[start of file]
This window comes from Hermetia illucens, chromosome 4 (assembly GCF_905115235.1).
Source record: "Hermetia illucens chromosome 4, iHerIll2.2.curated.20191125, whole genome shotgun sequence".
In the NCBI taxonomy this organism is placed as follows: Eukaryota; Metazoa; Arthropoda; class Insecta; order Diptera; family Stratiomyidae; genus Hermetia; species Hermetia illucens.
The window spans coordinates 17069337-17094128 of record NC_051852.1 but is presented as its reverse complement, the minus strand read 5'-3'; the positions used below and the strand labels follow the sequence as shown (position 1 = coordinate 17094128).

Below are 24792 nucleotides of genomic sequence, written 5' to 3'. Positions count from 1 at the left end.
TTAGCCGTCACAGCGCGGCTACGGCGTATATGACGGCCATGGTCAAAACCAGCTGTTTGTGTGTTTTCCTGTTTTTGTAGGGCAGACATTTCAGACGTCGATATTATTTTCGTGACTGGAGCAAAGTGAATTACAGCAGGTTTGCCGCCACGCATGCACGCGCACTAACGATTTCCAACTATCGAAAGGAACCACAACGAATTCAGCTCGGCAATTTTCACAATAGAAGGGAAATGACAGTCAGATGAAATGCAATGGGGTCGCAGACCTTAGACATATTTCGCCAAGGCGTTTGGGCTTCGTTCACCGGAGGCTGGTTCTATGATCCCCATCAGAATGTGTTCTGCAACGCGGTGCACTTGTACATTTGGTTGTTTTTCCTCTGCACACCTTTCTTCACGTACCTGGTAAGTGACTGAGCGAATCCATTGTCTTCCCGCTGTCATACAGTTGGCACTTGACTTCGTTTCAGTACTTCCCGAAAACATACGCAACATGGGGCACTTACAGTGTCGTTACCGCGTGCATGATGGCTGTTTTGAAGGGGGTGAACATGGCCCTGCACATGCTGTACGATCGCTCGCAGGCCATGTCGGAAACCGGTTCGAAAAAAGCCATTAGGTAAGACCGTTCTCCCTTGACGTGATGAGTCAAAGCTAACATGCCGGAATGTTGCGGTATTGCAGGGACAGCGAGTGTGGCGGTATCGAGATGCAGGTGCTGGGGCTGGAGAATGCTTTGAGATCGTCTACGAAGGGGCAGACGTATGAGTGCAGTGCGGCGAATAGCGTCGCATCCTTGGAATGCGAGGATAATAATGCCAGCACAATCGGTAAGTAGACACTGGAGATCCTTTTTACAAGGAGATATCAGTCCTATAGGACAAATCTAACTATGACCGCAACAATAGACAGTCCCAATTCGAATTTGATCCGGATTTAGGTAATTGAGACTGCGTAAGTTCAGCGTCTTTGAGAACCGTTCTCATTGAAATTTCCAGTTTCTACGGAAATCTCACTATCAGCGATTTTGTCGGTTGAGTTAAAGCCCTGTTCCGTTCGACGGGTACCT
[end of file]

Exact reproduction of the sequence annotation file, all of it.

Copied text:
This window comes from Hermetia illucens, chromosome 4 (assembly GCF_905115235.1).
Source record: "Hermetia illucens chromosome 4, iHerIll2.2.curated.20191125, whole genome shotgun sequence".
In the NCBI taxonomy this organism is placed as follows: Eukaryota; Metazoa; Arthropoda; class Insecta; order Diptera; family Stratiomyidae; genus Hermetia; species Hermetia illucens.
The window spans coordinates 17069337-17094128 of record NC_051852.1 but is presented as its reverse complement, the minus strand read 5'-3'; the positions used below and the strand labels follow the sequence as shown (position 1 = coordinate 17094128).

Below are 24792 nucleotides of genomic sequence, written 5' to 3'. Positions count from 1 at the left end.
TTAGCCGTCACAGCGCGGCTACGGCGTATATGACGGCCATGGTCAAAACCAGCTGTTTGTGTGTTTTCCTGTTTTTGTAGGGCAGACATTTCAGACGTCGATATTATTTTCGTGACTGGAGCAAAGTGAATTACAGCAGGTTTGCCGCCACGCATGCACGCGCACTAACGATTTCCAACTATCGAAAGGAACCACAACGAATTCAGCTCGGCAATTTTCACAATAGAAGGGAAATGACAGTCAGATGAAATGCAATGGGGTCGCAGACCTTAGACATATTTCGCCAAGGCGTTTGGGCTTCGTTCACCGGAGGCTGGTTCTATGATCCCCATCAGAATGTGTTCTGCAACGCGGTGCACTTGTACATTTGGTTGTTTTTCCTCTGCACACCTTTCTTCACGTACCTGGTAAGTGACTGAGCGAATCCATTGTCTTCCCGCTGTCATACAGTTGGCACTTGACTTCGTTTCAGTACTTCCCGAAAACATACGCAACATGGGGCACTTACAGTGTCGTTACCGCGTGCATGATGGCTGTTTTGAAGGGGGTGAACATGGCCCTGCACATGCTGTACGATCGCTCGCAGGCCATGTCGGAAACCGGTTCGAAAAAAGCCATTAGGTAAGACCGTTCTCCCTTGACGTGATGAGTCAAAGCTAACATGCCGGAATGTTGCGGTATTGCAGGGACAGCGAGTGTGGCGGTATCGAGATGCAGGTGCTGGGGCTGGAGAATGCTTTGAGATCGTCTACGAAGGGGCAGACGTATGAGTGCAGTGCGGCGAATAGCGTCGCATCCTTGGAATGCGAGGATAATAATGCCAGCACAATCGGTAAGTAGACACTGGAGATCCTTTTTACAAGGAGATATCAGTCCTATAGGACAAATCTAACTATGACCGCAACAATAGACAGTCCCAATTCGAATTTGATCCGGATTTAGGTAATTGAGACTGCGTAAGTTCAGCGTCTTTGAGAACCGTTCTCATTGAAATTTCCAGTTTCTACGGAAATCTCACTATCAGCGATTTTGTCGGTTGAGTTAAAGCCCTGTTCCGTTCGACGGGTACCT